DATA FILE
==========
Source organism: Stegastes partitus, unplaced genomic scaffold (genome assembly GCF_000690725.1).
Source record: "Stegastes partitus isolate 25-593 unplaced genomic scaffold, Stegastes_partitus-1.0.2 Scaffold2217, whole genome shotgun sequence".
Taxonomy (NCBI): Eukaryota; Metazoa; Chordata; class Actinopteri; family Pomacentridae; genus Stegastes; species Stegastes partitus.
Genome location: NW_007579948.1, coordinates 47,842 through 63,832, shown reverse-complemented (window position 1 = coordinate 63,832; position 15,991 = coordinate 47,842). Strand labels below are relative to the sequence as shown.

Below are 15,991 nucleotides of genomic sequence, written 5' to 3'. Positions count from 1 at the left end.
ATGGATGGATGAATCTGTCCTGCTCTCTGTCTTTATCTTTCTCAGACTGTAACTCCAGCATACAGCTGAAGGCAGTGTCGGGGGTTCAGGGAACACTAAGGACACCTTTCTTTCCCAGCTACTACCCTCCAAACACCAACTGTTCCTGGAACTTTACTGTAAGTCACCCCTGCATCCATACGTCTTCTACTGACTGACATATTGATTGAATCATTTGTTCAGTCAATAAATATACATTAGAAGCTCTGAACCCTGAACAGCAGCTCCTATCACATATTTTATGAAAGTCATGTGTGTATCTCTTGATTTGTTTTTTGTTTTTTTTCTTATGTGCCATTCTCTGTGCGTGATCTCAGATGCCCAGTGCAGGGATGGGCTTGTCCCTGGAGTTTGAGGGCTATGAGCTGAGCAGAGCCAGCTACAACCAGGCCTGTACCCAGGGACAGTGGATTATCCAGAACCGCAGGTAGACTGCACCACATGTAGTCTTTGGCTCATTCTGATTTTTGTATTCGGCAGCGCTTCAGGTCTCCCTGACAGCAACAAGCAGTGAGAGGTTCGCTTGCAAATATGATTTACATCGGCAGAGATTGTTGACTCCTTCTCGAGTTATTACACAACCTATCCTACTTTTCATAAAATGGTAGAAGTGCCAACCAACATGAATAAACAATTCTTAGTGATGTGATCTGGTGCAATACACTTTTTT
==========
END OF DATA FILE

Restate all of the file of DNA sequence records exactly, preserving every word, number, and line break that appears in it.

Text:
Source organism: Stegastes partitus, unplaced genomic scaffold (genome assembly GCF_000690725.1).
Source record: "Stegastes partitus isolate 25-593 unplaced genomic scaffold, Stegastes_partitus-1.0.2 Scaffold2217, whole genome shotgun sequence".
Taxonomy (NCBI): Eukaryota; Metazoa; Chordata; class Actinopteri; family Pomacentridae; genus Stegastes; species Stegastes partitus.
Genome location: NW_007579948.1, coordinates 47,842 through 63,832, shown reverse-complemented (window position 1 = coordinate 63,832; position 15,991 = coordinate 47,842). Strand labels below are relative to the sequence as shown.

Below are 15,991 nucleotides of genomic sequence, written 5' to 3'. Positions count from 1 at the left end.
ATGGATGGATGAATCTGTCCTGCTCTCTGTCTTTATCTTTCTCAGACTGTAACTCCAGCATACAGCTGAAGGCAGTGTCGGGGGTTCAGGGAACACTAAGGACACCTTTCTTTCCCAGCTACTACCCTCCAAACACCAACTGTTCCTGGAACTTTACTGTAAGTCACCCCTGCATCCATACGTCTTCTACTGACTGACATATTGATTGAATCATTTGTTCAGTCAATAAATATACATTAGAAGCTCTGAACCCTGAACAGCAGCTCCTATCACATATTTTATGAAAGTCATGTGTGTATCTCTTGATTTGTTTTTTGTTTTTTTTCTTATGTGCCATTCTCTGTGCGTGATCTCAGATGCCCAGTGCAGGGATGGGCTTGTCCCTGGAGTTTGAGGGCTATGAGCTGAGCAGAGCCAGCTACAACCAGGCCTGTACCCAGGGACAGTGGATTATCCAGAACCGCAGGTAGACTGCACCACATGTAGTCTTTGGCTCATTCTGATTTTTGTATTCGGCAGCGCTTCAGGTCTCCCTGACAGCAACAAGCAGTGAGAGGTTCGCTTGCAAATATGATTTACATCGGCAGAGATTGTTGACTCCTTCTCGAGTTATTACACAACCTATCCTACTTTTCATAAAATGGTAGAAGTGCCAACCAACATGAATAAACAATTCTTAGTGATGTGATCTGGTGCAATACACTTTTTT